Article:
The emotions experienced by the learners as well as their intensity are mainly related to the methodology of distance learning and the curriculum requirements (Zembylas, 2008), while being one of the key factors for a successful relationship between the learners and the tutor-counsellor. The learner’s need to express their feelings through written text is often manifested by the use of emoticons, that is to say icons created by keyboard characters, simulating some basic emotional facial expressions (Vrasidas & Zembylas, 2003; Derks, 2007). So, emotions crucially define the way in which the learner will be adapted to the learning environment of distance education, will perceive their role and the sociability which should be developed through online educational framework and moreover the way of organizing the learning material, thus ultimately affecting the final educational outcome (Cleveland-Innes & Campbell, 2012).

Context of the Hellenic Open University (HOU)

The HOU is the only one Greek State University that provides distance education in both undergraduate and postgraduate levels since 1998 via the development and utilization of appropriate learning material and methods of teaching. It consists of four Schools namely, Humanities, Social Sciences, Science and Technology, and Applied Arts. It offers 6 undergraduate and 27 postgraduate courses. Usually the number of applicants for a particular course far exceeds the number of places available, the selection of students is conducted by random public electronic draw.

Undergraduate students are awarded a degree upon the successful completion of twelve course modules. Postgraduate students are awarded a Masters degree upon the successful completion of four course modules and a dissertation. Module courses require four to six written assignments, according to the subject area, and are evaluated by tutor-counsellor. Written assignments are compulsory for all students and must be sent to tutor-counsellor by the due date referred on the study plans. Students participate in five face-to-face Counselling Group Sessions (CGS) during the 10 month academic year. However the CGS are not compulsory. Each CGS is coordinated by the tutor-counsellor and there are approximately 30 students per tutorial group.

Tutor-counsellor contacts his/her students during the academic year either by email or by telephone. Such communication aims at supporting students’ learning by clarifying and discussing with them the various issues related with their studies as well as assisting them in their preparation for the assignments, motivating students and discussing ways of dealing with any learning or practical difficulties they might encounter in their studying. Such tutor – student communication is complemented by five four-hour CGS that each tutor-counsellor has with his/her students. At the end of each 10 month academic year, students also take a final course module examination.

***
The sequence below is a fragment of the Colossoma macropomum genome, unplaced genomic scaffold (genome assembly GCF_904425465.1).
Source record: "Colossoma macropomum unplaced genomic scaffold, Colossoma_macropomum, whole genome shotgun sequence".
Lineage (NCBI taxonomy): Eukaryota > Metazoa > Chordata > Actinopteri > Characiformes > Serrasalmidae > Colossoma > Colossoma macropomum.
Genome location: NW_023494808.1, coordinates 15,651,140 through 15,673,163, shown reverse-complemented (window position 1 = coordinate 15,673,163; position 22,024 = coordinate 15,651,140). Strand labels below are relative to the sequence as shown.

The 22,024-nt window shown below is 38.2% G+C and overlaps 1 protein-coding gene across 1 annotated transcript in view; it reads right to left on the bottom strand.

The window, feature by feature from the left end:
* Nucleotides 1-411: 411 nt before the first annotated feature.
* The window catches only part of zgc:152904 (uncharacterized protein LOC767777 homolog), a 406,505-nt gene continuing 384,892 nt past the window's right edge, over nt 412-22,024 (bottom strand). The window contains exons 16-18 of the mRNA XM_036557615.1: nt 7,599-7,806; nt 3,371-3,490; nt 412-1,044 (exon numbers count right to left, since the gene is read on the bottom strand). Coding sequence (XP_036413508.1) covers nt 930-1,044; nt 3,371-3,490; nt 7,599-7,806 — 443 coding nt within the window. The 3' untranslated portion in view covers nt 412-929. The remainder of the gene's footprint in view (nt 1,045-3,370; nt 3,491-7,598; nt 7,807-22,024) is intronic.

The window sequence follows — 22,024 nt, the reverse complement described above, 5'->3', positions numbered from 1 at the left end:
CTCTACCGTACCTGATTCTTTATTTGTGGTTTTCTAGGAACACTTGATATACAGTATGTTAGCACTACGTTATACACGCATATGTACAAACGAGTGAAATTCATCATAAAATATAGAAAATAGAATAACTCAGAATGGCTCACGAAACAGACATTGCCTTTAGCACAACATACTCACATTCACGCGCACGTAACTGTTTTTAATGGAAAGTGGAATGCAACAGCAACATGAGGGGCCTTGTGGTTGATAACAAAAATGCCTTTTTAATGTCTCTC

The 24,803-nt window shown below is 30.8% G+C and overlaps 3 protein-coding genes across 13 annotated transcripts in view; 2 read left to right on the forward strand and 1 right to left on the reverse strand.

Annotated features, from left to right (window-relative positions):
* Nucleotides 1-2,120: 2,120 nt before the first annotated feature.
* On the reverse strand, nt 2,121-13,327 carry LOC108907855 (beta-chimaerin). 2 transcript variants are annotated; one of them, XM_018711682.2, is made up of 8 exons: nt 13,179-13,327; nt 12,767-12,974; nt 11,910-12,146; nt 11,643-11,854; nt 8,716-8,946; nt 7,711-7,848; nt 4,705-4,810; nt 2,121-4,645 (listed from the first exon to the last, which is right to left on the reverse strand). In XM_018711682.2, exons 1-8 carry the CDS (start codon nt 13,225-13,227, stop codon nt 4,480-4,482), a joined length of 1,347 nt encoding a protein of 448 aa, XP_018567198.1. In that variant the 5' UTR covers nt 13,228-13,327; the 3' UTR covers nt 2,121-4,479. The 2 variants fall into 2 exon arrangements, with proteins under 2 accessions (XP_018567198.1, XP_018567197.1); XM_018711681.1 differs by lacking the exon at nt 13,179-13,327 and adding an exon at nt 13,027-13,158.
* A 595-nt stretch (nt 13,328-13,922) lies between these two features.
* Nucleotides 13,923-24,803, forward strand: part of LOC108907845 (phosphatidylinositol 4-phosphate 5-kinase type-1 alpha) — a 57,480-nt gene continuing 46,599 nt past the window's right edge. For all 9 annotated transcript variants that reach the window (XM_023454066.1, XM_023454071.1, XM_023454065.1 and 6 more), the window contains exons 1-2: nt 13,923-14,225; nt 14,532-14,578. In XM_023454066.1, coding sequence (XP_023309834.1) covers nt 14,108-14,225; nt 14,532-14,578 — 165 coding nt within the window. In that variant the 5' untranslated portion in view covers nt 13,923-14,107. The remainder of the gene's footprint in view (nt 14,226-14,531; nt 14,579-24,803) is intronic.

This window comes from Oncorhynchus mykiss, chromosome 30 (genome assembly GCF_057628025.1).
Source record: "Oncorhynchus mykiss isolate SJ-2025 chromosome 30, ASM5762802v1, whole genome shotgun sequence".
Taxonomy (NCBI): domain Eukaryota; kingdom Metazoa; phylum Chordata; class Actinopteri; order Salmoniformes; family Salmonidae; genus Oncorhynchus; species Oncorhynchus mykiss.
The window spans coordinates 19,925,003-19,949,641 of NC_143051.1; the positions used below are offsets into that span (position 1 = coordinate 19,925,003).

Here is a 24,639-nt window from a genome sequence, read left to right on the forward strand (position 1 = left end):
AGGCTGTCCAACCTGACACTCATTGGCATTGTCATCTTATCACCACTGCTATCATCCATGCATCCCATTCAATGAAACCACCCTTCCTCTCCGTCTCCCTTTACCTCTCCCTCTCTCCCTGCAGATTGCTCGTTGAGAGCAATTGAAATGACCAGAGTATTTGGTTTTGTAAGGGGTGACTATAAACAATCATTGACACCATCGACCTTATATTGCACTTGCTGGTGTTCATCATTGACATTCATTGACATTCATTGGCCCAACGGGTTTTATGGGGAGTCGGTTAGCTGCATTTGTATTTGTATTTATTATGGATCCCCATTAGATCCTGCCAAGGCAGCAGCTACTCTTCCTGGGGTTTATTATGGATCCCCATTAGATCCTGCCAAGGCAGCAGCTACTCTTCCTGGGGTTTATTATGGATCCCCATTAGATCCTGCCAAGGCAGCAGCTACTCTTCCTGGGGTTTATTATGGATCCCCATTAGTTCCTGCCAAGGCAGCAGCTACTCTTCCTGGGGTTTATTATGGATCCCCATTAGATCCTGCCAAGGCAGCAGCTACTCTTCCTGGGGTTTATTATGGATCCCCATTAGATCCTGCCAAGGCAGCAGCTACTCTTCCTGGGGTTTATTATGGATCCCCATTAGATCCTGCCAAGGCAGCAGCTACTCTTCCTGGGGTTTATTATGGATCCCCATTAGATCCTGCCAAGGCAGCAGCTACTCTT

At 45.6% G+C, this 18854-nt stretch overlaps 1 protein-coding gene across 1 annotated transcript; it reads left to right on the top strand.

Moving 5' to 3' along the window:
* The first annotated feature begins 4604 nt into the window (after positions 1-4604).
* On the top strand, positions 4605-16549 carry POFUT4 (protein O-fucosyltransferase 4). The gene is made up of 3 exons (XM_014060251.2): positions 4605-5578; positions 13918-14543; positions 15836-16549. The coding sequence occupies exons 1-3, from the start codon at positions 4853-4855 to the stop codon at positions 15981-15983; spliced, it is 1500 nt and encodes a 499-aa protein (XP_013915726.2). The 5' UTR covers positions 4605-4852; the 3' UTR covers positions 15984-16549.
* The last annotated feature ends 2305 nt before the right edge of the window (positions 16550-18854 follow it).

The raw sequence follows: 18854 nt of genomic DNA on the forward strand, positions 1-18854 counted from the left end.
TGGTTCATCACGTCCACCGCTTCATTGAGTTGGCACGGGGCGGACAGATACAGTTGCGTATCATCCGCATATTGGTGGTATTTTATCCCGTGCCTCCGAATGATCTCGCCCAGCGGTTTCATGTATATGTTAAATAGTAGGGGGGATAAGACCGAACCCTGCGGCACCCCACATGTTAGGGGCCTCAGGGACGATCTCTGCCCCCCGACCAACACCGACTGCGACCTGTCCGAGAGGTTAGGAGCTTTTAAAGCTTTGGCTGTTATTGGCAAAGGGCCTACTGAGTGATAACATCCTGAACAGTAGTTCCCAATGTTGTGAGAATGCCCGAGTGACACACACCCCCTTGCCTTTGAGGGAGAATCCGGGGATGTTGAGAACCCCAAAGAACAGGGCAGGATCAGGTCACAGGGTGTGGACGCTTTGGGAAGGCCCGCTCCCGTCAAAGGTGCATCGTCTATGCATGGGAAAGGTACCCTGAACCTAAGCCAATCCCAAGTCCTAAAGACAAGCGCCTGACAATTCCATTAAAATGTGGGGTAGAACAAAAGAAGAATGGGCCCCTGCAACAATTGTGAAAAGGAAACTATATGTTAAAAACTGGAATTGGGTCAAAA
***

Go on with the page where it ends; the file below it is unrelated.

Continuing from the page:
There is also a web-based instructional portal through which students can obtain information about each course. Indeed, through this portal an asynchronous interaction is enabled both between teacher and students and among students. The relation between transactional distance and autonomy in the distance learning environment of HOU is examined by Vasiloudis, Koutsouba, Giossos and Mavroidis (2015). They found that there was a change in sensitivity to others, due to the evolution of the learning process and the development of the student community (Vasiloudis, Koutsouba, Giossos & Mavroidis, 2015).

According to Moore (1993) the transactional distance is “the universe of teacher-learner relationships that exist when learners and instructors are separated by space and/ or by time” (Moore, 1993, p.22). Transactional distance refers to the theory of cognitive space between instructors and learners in an educational setting, especially in distance learning. Generally the theory describes the relationship among variables and how these variables interact with each other. These three variables are: (a) the dialogue taking place between the teacher and the learner, (b) the structure of the educational program, and (c) the learner’s autonomy (Moore, 1993).

Research questions

The aim of our research is to explore the emotions experienced by the learners of the HOU and the way they can be influenced through communication between the learners and the tutor-counsellor. So, the current study focuses on the following two research questions: